Teenagers are not easy to handle. Teenagers with problems are not easy to handle either.
I was recently involved in a motivation and leadership building exercise for student leaders of a school. This school is located in a urban ghetto; most of the children come from homes where the parents are not well educated and face economic and social difficulties. The teachers described their wards as not having a vision or purpose in life; they said most students drop out early, have very short attention spans, and do not take any initiative.
I offered to conduct a half-day session which would help the children see the opportunities they have as well as the potential available to achieve excellence in life.
When the day dawned, there were 75 students present ranging in age from 13 to 16 years. A colleague of mine played a key role in designing and running several activities. The students were divided into 4 groups and asked to write their expectations and challenges they felt they faced. They also mapped their school marking all the resources.
One of the activities was to create an aircraft using a sheet of paper, and seeing who could fly it the farthest. This helped them see that all of them started with the same equal resource, and need not feel that they have less opportunity in comparison to richer kids. They also realized is that what matters is how they use the resources they have to travel far in life.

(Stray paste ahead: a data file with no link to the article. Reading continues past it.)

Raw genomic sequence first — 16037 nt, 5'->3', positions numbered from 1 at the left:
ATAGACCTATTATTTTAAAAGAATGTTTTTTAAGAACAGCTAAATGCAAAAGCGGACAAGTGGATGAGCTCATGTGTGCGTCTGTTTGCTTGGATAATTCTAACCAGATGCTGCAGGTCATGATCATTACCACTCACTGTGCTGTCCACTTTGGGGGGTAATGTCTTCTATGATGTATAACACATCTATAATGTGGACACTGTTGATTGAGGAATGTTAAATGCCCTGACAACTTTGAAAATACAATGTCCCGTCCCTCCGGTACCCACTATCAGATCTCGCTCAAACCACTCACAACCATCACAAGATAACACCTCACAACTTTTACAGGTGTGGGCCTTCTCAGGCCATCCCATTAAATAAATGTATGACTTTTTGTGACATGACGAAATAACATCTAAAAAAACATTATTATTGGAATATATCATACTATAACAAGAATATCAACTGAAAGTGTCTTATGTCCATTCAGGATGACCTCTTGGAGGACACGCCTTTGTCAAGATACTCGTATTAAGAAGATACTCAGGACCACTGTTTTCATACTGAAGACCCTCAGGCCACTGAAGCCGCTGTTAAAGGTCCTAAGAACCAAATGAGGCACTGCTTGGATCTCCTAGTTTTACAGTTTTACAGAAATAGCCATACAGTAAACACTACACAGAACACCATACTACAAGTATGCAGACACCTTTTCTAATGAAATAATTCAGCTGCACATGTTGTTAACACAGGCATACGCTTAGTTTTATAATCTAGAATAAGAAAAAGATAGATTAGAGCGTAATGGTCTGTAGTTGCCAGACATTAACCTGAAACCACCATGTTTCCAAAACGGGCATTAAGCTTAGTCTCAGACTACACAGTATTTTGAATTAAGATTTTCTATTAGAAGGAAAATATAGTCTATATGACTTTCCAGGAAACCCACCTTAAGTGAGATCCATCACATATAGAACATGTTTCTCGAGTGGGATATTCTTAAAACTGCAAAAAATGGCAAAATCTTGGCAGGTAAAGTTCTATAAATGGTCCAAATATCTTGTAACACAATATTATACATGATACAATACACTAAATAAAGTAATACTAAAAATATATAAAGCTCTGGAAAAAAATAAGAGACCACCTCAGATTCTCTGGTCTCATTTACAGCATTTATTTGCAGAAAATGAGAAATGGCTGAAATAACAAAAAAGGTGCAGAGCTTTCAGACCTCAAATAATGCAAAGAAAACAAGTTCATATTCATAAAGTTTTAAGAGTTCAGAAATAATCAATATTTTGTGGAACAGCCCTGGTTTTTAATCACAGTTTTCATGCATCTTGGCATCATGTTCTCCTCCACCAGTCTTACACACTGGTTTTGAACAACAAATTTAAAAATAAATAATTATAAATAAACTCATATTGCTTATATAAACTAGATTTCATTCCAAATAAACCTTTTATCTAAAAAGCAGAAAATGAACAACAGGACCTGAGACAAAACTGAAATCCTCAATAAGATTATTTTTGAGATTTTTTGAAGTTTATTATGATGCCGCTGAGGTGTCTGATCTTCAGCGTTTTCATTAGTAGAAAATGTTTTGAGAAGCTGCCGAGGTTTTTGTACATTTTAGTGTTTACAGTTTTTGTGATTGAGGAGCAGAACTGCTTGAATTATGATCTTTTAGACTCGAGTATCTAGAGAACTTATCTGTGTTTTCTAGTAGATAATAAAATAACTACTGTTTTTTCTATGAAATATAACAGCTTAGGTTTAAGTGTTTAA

The next two activities involved work with A Frames and Giant Shoes. The Main objectives were to help the children work together as a team, learn to communicate effectively, understand situational leadership and the power of encouragement. There was a lot of laughter as well as a surprising level of determination and initiave.
The final activity was Shoe reach. The main objective was collaborating to achieve excellence. Again it was encouraging to see the children brainstorm, listen to each other, support each other and coordinate their efforts.
The children were then asked to write down the lessons learnt in three sections; what they would start doing as a result of what they learnt, what they would continue doing, and what they would stop doing hereafter. This sparked very animated discussions and very long lists. It was amazing to see how children who had written so many challenges hindering them in the morning, now writing so many things they realized that had the potential to do.
They were the same children who started out in the morning. All that had changed was their realization of their potential, instead of focusing only on their problems.